The Ins & Outs Of Getting And Using Your Free Credit Report

Regular readers of Consumerist know full well that those websites like and (you’ll forgive us for not actually linking to them) are not exactly what their names might have you believe. But there are new consumers born every day, so it doesn’t hurt clarifying once again that there is only one place to score your credit reports with no strings attached. is the site you can go to in order to get reports from each of the three main bureaus — Experian, Equifax, and TransUnion — once per year for no cost.

You can get all your reports at once, but since you can only get the gratis reports once every 12 months, you may want to consider spacing them out.

For those of you that have questions about credit reports, our buttoned-down brothers and sisters at Consumers Union’s have put together a primer on the topic.

Why should I check my credit report?
“Your credit report has a huge impact on your life… People use your credit report to make big decisions about you,” writes CU. “When you apply for a loan, the lender will check your report to decide whether to approve you, and how much to charge you. If you’re applying for a job, buying insurance, or renting a home, someone may check your credit score, which is based on the information in your report.”

Credit reports are also good for spotting possible identity theft or for pinpointing errors in your credit history that could cause problems down the road.

Okay, I’ve got my free credit report. Now what?
“Read your entire report carefully, line by line, to see if all of the information about you is correct and up-to-date,” says CU. “If you find a mistake, contact the credit reporting company immediately. You should also contact the source that furnished the incorrect information to the company.”

While you may want to jump on the phone right away to resolve the error, the National Consumer Law Center recommends sending your requests to the credit reporting company in writing. You should also keep a file of all communications sent to and received from the company.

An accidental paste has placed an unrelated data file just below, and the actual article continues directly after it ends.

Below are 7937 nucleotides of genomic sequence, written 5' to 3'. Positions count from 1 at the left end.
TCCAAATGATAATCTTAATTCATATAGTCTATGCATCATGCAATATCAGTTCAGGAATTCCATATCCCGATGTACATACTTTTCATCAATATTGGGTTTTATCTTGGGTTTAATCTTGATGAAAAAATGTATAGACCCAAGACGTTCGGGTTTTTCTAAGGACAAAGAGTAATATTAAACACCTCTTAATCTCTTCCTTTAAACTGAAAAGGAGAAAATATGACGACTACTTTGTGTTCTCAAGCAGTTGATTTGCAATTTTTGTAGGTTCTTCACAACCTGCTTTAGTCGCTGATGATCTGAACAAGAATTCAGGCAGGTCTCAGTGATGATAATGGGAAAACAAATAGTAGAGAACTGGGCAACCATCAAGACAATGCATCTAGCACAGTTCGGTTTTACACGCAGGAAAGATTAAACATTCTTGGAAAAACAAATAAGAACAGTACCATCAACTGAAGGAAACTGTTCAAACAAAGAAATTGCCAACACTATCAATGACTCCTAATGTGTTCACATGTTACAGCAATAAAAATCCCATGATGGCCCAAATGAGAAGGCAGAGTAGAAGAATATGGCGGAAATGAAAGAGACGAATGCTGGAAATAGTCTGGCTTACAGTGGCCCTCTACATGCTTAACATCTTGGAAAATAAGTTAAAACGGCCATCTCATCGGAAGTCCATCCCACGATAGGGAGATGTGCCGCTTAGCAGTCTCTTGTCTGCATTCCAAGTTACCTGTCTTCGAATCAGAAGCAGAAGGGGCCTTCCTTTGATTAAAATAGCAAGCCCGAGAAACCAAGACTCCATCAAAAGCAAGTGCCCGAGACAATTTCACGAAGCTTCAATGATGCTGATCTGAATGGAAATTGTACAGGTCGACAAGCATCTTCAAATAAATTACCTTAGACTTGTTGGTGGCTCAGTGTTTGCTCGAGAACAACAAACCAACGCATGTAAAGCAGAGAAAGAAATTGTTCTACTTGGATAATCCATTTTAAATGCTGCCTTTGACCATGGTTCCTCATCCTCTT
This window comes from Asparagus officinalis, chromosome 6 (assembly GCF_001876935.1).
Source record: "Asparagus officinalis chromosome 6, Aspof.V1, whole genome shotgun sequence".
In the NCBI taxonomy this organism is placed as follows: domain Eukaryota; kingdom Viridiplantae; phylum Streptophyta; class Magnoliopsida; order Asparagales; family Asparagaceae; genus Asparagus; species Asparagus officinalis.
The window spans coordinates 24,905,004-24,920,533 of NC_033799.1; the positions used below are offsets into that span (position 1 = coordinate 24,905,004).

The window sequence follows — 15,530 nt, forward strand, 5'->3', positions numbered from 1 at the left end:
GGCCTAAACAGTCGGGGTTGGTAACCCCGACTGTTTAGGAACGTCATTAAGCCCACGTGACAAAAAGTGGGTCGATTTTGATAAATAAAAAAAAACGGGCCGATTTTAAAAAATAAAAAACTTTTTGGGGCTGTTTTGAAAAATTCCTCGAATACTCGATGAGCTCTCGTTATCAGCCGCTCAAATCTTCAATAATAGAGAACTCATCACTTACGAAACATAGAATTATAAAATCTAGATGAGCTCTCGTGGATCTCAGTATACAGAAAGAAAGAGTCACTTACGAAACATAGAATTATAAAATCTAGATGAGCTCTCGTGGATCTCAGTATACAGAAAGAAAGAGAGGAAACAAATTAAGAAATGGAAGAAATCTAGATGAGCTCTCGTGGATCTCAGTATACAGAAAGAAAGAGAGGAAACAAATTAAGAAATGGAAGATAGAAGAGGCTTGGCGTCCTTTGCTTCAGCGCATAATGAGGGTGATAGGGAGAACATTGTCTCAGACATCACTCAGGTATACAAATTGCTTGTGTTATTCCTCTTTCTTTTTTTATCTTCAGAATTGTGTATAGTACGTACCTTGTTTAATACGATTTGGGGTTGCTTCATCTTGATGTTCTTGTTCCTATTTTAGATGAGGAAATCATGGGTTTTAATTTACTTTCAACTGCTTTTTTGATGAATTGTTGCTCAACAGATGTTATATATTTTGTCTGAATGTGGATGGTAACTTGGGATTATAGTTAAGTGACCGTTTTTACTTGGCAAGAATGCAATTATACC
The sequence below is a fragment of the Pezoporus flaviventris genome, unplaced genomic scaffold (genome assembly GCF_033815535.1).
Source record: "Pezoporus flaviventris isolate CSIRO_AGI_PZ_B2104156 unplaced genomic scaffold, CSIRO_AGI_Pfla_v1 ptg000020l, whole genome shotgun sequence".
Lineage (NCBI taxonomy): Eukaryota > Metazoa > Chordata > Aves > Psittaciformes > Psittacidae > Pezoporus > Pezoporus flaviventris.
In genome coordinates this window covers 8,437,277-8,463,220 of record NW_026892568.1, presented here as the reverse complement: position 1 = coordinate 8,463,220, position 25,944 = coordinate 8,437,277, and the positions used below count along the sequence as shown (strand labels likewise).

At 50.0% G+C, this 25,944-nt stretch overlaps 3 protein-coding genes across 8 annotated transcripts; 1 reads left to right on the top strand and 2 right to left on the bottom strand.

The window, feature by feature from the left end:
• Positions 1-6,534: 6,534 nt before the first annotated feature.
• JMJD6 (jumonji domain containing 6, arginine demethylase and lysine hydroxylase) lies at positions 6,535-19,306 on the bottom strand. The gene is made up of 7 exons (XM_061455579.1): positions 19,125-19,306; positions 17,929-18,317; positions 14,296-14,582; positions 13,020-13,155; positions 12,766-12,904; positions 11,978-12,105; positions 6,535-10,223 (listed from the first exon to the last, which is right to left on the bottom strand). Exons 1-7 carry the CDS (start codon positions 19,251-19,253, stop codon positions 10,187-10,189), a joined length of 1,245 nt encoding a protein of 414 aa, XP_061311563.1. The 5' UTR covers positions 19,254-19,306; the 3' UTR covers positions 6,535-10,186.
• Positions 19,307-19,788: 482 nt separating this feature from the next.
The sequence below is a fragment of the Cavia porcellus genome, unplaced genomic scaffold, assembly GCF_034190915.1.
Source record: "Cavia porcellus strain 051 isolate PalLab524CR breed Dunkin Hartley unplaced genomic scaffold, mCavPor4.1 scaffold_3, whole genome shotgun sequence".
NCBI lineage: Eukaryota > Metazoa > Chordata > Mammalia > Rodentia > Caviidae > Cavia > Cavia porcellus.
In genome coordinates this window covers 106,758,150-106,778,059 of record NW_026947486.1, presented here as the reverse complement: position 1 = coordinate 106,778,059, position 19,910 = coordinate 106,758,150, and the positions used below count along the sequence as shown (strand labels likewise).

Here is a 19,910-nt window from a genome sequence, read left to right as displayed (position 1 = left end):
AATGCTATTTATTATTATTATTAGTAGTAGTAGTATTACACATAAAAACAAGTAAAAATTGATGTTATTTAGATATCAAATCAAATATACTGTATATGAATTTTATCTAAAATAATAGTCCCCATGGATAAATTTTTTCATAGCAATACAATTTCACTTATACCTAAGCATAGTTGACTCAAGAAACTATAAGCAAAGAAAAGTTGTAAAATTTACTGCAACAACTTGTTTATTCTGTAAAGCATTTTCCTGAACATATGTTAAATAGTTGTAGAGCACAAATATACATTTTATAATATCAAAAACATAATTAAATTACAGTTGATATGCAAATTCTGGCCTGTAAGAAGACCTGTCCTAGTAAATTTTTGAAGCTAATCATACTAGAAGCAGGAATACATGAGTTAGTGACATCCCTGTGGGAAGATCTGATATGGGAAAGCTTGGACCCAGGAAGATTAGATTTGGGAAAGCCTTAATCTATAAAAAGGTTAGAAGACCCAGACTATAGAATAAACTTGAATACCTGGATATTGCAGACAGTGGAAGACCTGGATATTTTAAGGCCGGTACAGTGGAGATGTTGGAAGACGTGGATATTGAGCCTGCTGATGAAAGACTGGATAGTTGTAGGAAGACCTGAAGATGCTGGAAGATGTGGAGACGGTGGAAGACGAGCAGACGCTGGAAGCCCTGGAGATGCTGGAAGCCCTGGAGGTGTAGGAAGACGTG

You will likely receive a dispute form from the company, which may include a “check box” list of dispute choices and limited space to describe your problem. Thus, the NCLC says you should include additional written details and any documents needed to make your point.

The Federal Trade Commission offers detailed, step-by-step instructions on how to fix mistakes on your credit report in this PDF.

In addition to errors in your credit report, be on the lookout for any accounts you don’t recognize. That is a good sign that someone may have stolen your ID and used it to open a new account in order to run up unpaid bills.

The FTC has a free site that tells you how to avoid ID theft and clean up your record.

When I get my free credit report, do I get a free credit score, too?
“Unfortunately, no. The law guarantees you a free credit report every 12 months, but the report doesn’t include your credit score,” explains CU. “If you want your credit score, you usually have to pay a fee or hand over your credit card and billing information for a ‘trial offer,’ and you may wind up with a score that some lenders don’t use.”

Each of the bureaus comes up with its own score, generally ranging on a scale from 300 to 900 points, and often the only way you can get that score for free is if you’re denied credit or a loan because of a low score. In that case, the bureau is legally obliged to provide you with a free copy of that score. However, that’s probably too late for you to be getting the information.

But both Consumerist and Consumers Union think it’s time to change that.

Go HERE to sign our petition to tell our leaders that we should be able to get a free copy of our credit scores — the same credible scores that lenders see — once a year, as part of our annual credit reports.

How to Get Your Free Credit Report []

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